Photo Gallery
  • adult
  • adult
Feeding Behavior

Forages by walking on the ground, usually among fairly dense short grass, searching for insects and seeds. Forages alone, not in flocks.


Eggs

4-5, rarely 3-6. Whitish, heavily spotted with maroon or purplish-brown. Incubation is probably by female, incubation period not well known. Adult does not fly to nest, but lands several feet away and walks there. Incubating bird may not flush from nest until approached within a few feet. Young: Fed by female, possibly by male, but details not well known. May leave nest as early as 10-11 days after hatching, before able to fly well. Adults may raise 2 broods per year.


Young

Fed by female, possibly by male, but details not well known. May leave nest as early as 10-11 days after hatching, before able to fly well. Adults may raise 2 broods per year.

Diet

Mostly insects, some seeds. Diet is not known in detail. Apparently eats mainly insects, especially in summer, including grasshoppers, crickets, various beetles, moths, and others. Also eats many small seeds of grasses and weeds, perhaps more in fall and winter. Young birds are fed almost entirely on insects.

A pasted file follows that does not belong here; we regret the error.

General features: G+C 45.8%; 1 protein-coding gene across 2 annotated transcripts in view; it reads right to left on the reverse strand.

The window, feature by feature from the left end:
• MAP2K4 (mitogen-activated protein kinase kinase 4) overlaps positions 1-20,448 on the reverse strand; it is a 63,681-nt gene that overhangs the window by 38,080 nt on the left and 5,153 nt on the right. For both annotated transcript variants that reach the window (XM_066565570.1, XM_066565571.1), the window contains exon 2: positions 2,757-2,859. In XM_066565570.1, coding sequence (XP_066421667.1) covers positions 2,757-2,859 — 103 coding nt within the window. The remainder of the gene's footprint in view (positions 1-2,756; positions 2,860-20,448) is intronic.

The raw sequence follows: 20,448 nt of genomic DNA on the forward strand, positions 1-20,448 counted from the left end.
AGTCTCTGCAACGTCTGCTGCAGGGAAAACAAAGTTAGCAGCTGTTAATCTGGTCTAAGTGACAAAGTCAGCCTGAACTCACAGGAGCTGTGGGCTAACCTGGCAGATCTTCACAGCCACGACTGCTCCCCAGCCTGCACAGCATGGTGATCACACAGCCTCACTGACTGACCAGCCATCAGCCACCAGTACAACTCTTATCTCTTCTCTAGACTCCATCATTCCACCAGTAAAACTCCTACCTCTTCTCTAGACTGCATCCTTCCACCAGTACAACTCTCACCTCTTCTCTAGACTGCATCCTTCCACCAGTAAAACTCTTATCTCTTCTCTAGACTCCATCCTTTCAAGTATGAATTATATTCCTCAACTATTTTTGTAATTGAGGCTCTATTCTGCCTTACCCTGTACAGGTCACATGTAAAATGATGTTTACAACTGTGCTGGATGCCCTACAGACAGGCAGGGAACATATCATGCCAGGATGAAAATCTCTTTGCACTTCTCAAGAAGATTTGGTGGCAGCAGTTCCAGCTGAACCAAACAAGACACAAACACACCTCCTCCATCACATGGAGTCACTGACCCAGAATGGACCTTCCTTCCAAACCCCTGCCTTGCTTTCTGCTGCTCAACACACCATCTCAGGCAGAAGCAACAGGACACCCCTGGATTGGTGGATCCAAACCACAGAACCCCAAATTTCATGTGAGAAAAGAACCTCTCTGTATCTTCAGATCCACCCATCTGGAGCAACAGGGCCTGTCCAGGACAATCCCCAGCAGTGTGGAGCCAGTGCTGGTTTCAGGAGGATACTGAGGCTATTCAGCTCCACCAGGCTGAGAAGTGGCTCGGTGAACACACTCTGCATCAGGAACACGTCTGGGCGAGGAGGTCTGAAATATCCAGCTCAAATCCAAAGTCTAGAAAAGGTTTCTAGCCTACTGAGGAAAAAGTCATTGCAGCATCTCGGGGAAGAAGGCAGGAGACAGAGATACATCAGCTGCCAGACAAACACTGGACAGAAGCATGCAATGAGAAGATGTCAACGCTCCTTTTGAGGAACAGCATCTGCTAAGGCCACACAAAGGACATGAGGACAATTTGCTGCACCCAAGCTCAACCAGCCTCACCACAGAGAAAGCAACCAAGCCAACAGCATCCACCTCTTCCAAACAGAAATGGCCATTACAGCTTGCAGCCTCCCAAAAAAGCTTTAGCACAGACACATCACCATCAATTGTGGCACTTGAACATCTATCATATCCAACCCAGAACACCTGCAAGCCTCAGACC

Nesting

Male sings to defend nesting territory, spiraling up to 300' or even higher above the ground, then hovering and circling for several minutes while singing repeatedly. In some cases, a single song-flight may last half an hour or even longer. Nest site is on ground in grassy field, usually in a slight depression or tucked into the side of a clump of grass. Nest (probably built by female) is a solidly woven cup of dry grass stems, sometimes lined with finer grass. Often has grass arched over the top, with entrance at the side.